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Since falling to the Florida Gators in the 2008 Southeastern Conference Championship game, the Alabama Crimson Tide and have had their rivals' number. In the last two meetings between the programs, head coach Nick Saban's Alabama team has trounced Florida by a combined score of 63-19.
Yet with four wins already under his belt this season - including two against ranked opponents - Saban believes Saturday's contest with the Gators will be the toughest match-up the Crimson Tide have had to take part in up to this point.
"This is the biggest challenge we've had all year which also makes it the greatest opportunity for our team in terms of playing a really good Florida team that has played extremely well in the first four games," he said Monday during the SEC's weekly coaches teleconference.
"Will [Muschamp] has done a great job there from a discipline, execution and technique standpoint. Their guys are playing hard, and we're certainly going to have to match that intensity on the road and get the kind of execution that we need and play smart so that we give ourselves a chance to play winning football. This is going to be a real test and a real challenge for us."
By now one has undoubtedly heard that Saban and Muschamp have a decade-long relationship dating back to the former hiring the latter as a linebackers coach and eventual defensive coordinator at LSU. The two coaches met in December 2000 at the Peach Bowl and hit it off right away, talking for 20 minutes and leaving with a mutual respect for each other.
"Sometimes you just meet somebody and you really get a good feel for them. Will was a real good person, real genuine," Saban recalled. "You could tell he was hard-working and had a special intensity about him in terms of what he wanted to do. And a passion for football and how important it was to him. That first impression really held true in this case. It is pretty obvious based on the career he's had and what he's done so far as a head coach that all those things are correct."
Saban hired Muschamp just months later after a position opened up on his staff and even took him to the NFL for one season with the Miami Dolphins. Now going head-to-head with his former assistant for the first time, the veteran coach is impressed when looking at how much Florida has changed from just one year ago.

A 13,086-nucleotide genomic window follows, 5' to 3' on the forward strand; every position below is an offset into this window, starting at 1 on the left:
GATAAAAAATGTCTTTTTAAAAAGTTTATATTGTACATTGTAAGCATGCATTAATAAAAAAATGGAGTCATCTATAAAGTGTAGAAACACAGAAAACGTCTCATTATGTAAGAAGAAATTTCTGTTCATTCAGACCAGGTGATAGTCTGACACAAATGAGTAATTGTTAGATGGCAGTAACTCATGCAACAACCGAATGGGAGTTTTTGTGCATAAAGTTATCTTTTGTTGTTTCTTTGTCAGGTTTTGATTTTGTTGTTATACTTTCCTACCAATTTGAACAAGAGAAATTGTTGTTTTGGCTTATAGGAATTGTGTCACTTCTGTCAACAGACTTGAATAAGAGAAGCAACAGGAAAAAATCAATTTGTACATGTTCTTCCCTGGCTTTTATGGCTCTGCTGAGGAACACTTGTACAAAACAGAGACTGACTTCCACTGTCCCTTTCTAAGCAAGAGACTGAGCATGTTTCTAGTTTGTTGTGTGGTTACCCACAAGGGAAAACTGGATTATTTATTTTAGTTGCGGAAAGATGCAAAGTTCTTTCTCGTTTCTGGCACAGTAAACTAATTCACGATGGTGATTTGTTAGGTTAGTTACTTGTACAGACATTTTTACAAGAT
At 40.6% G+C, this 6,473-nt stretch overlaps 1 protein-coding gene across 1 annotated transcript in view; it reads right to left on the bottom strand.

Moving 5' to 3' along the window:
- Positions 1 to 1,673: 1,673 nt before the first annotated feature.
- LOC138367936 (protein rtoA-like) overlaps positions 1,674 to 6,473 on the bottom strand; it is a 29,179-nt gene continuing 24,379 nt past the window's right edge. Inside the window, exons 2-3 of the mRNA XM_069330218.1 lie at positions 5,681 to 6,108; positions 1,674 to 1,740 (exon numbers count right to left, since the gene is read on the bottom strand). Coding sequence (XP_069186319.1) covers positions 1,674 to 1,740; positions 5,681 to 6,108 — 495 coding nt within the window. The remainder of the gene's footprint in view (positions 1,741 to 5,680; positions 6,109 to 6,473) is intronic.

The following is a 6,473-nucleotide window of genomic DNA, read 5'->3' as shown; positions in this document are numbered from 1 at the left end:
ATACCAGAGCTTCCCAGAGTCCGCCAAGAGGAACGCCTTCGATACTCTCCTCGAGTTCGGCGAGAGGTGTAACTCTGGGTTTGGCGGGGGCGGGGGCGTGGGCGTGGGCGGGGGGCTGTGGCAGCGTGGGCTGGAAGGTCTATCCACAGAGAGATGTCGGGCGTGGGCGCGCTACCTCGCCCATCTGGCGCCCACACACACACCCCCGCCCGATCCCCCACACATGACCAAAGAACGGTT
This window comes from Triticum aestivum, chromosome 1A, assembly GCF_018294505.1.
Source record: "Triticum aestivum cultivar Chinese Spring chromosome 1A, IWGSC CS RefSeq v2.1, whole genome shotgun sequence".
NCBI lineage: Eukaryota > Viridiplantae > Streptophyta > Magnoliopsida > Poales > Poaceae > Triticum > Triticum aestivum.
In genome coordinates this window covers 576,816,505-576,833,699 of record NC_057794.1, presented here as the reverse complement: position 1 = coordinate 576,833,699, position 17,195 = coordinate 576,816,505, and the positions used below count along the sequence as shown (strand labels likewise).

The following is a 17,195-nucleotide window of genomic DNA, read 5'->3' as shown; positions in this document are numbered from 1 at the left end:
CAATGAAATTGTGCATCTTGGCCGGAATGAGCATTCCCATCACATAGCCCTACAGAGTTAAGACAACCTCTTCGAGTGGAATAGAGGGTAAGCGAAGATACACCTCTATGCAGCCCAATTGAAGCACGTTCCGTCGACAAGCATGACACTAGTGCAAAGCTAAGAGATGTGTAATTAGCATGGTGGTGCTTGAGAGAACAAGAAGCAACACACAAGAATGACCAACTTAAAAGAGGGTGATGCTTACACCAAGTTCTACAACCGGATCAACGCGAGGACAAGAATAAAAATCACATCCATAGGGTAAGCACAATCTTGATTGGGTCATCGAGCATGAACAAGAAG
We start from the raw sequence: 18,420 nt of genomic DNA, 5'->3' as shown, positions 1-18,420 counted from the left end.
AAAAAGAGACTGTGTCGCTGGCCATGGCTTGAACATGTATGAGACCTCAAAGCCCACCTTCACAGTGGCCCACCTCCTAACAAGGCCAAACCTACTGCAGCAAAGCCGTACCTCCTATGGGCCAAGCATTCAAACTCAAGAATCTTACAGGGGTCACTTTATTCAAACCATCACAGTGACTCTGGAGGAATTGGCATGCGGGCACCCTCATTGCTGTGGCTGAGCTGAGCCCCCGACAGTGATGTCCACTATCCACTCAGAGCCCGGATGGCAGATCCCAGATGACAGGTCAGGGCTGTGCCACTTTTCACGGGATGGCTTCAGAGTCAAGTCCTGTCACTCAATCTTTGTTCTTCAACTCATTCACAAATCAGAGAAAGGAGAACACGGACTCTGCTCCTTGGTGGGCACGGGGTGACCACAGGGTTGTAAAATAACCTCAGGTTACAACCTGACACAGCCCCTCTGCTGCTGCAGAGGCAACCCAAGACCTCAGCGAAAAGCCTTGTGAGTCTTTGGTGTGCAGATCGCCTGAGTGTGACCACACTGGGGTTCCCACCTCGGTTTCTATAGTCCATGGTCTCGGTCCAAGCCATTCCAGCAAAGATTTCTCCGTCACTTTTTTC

"I think Florida has a very, very good team," he said. "I think they're significantly different. There's not the zone read option-type basis for what they do. It's more 'pro-style' in terms of they run a lot of sweeps and some direct runs with these guys. They do a good job upfront. The drop-back passing game is certainly a lot different in style in terms of what they've done in the past. To me, there's not many similarities."
Saban attributes a big part of the Gators' turnaround to the improved play of redshirt senior quarterback John Brantley, who has become more of a game manager in his second season as a starter.
"I think he's playing extremely well. I think he so far has taken what the defense gives and we certainly feel like he has the capability to throw the ball down the field," he said. "A lot of what they've done to this point has been to utilize some of the playmakers that they have, which are two really, really good running backs who have great speed and explosive ability. They've gotten the ball to them a lot of different ways, and I think that's probably good coaching on their part to take advantage of that.
"I do think they have capable receivers, good athletic tight ends, and John Brantley is certainly capable of throwing the ball down the field. There's no lack of their respect for their ability to do that on our part. He's obviously a guy that benefitted from the experience that he had a year ago and has matured and growing and seems like he's playing with a lot more confidence. "
Yet while Saban and Muschamp know each other quite well, their prior relationship will not have much impact on the result on Saturday, a fact Muschamp took to heart during the team's media day on Monday.
"I know there will be a lot of [wondering] if there is an advantage. There is no advantage. He knows me as well as I know him. There is no advantage in this game," Muschamp said. "Thank goodness for the 90,000 people in The Swamp and for the millions watching. He or I will not take a snap Saturday night, so that's the very positive thing."